Today’s experiment is very simple. We made some ice cubes and then put them in different places to watch them melt. This is a great activity for learning about melting and freezing!
You can use standard ice cubes or any shaped moulds you have around the house.
Melting ice cubes learning objectives
Discover that water changes state depending on its temperature.
Experiment with different materials to find out which is the best insulator.
What you need
- Ice cubes of the same size
- Containers for the ice cubes.
- Place each ice cube in a container.
- Put the ice cubes in different places, we put ours outside, inside and in the fridge.
- Time how long it takes each to melt.
First, we discussed what makes ice melt and predicted where the cubes would melt the fastest.
Can you design a table to record your results?
What does it mean when something melts?
Melting is when a substance changes from a solid to a liquid. Water freezes to form ice when it is cooled to below 0oC, when ice is warmed to above 0oC it melts and turns back into water.
To expand this experiment, you could try leaving the ice cubes in more places, or observe and photograph at 10-minute intervals.
Recording the temperature in each place would also be useful.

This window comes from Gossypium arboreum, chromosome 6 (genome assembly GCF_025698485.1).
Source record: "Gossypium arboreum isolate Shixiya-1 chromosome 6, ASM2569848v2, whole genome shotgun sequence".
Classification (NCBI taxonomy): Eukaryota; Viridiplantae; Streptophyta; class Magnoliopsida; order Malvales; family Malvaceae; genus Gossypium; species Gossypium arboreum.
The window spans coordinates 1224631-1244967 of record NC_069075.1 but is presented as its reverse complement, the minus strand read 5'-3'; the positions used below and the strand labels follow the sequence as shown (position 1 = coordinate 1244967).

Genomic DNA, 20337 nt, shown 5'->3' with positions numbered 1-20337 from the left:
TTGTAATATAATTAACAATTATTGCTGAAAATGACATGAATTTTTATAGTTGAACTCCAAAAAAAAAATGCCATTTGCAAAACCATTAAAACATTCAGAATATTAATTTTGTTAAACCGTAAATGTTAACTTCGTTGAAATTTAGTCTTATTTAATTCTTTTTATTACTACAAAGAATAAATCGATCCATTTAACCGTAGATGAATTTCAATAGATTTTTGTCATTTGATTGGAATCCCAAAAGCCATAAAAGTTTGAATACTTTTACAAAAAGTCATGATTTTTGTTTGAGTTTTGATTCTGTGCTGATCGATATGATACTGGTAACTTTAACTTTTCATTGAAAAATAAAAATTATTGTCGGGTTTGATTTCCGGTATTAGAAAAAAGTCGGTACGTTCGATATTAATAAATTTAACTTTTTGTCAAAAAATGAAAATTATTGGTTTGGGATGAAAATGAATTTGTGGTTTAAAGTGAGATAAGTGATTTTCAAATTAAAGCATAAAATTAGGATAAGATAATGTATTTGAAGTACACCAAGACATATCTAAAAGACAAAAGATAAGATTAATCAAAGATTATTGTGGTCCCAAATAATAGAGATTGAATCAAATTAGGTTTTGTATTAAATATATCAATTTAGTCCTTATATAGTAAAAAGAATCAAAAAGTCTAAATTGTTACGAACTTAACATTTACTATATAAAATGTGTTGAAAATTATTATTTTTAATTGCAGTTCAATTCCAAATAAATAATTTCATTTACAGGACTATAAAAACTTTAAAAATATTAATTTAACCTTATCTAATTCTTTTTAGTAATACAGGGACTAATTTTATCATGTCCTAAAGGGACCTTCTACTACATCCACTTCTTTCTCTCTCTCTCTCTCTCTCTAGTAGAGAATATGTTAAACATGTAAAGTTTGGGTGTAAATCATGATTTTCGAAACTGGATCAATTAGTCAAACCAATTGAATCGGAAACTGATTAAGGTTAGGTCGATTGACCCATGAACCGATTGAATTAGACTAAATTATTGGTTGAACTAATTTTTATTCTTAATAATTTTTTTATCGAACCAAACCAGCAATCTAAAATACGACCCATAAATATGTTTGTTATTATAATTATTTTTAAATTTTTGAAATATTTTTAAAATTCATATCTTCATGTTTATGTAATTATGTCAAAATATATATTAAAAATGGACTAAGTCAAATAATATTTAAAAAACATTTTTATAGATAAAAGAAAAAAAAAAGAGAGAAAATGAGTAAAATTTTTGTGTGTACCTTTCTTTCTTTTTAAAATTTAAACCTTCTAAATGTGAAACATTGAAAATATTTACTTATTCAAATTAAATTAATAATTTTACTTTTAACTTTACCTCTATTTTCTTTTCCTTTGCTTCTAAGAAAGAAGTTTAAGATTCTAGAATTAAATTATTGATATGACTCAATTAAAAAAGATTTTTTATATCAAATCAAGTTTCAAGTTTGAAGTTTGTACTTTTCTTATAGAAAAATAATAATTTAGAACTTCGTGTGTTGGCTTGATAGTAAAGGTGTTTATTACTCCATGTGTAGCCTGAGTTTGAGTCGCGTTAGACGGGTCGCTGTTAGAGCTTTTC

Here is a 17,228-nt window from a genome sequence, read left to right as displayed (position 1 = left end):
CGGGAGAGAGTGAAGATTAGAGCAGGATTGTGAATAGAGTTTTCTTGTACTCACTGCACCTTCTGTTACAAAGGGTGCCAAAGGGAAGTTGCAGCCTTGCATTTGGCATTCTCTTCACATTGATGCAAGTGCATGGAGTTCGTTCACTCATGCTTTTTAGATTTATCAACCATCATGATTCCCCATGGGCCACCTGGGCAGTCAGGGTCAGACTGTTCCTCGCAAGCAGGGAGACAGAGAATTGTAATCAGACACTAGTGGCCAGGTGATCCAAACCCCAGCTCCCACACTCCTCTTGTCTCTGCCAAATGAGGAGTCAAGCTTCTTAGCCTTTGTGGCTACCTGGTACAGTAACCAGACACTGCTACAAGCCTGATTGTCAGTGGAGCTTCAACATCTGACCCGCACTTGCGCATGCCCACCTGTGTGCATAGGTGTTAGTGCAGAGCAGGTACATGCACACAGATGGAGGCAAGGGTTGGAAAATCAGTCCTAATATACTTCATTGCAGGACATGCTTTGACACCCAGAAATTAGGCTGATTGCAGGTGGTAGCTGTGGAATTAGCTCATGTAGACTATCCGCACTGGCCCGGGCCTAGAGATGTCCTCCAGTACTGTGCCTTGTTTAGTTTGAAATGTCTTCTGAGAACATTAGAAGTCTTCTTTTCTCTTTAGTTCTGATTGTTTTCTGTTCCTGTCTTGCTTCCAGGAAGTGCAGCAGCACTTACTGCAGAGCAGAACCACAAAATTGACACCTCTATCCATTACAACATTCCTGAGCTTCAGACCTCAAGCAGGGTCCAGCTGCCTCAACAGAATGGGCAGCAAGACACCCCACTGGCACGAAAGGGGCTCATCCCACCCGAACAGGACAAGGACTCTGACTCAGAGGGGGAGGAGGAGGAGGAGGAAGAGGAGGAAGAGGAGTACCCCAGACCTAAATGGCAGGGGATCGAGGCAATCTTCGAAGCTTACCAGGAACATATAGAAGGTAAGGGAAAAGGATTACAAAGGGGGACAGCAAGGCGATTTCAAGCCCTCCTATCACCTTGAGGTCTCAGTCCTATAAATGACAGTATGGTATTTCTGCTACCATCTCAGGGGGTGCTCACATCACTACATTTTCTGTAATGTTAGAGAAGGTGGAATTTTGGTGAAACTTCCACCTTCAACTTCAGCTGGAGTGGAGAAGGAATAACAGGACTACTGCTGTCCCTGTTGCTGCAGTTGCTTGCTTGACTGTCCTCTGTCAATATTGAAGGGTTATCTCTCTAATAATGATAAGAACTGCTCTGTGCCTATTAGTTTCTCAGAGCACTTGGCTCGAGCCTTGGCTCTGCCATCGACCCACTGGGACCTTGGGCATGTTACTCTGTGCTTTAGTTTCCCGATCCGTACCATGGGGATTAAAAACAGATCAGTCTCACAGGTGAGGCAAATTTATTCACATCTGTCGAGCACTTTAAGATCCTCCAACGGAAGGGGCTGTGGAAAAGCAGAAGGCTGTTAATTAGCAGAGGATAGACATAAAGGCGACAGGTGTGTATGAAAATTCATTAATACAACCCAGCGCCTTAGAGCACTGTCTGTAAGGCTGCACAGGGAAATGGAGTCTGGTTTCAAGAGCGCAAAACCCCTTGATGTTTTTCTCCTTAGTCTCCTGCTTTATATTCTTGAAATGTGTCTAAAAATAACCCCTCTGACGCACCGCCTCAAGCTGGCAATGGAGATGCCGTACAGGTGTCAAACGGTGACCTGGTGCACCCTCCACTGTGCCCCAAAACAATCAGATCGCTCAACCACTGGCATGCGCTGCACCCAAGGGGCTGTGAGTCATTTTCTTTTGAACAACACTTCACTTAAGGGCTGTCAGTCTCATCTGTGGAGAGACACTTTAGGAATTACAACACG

The first time we did this, the cube outside melted faster than the one inside. We decided there could have been a few reasons for this, one being that the outside ice might have been smaller than the inside one, or the weather had an impact.
We tried again on a different day and found, as expected the cube inside melted faster than the one outside.
More fun science for kids
What do you think would happen if you covered your ice cubes with bubble wrap or foil? Can you investigate? One way to slow down the speed at which ice melts is to protect it from warm air. Insulating materials are good for this! Try wrapping an ice cube in bubble wrap, paper towel or kitchen foil and timing how long each takes to melt.
Another easy investigation is to use a pipette to drip warm and cold water over ice cubes to investigate if warm and cold water speed up the melting process.
Try freezing small plastic items inside ice cubes to set up an icy rescue!
If you enjoyed this activity, try one of my other ice experiments.
You can also find more ice experiment ideas in my collection of easy ideas for science at home!
Last Updated on February 19, 2023 by Emma Vanstone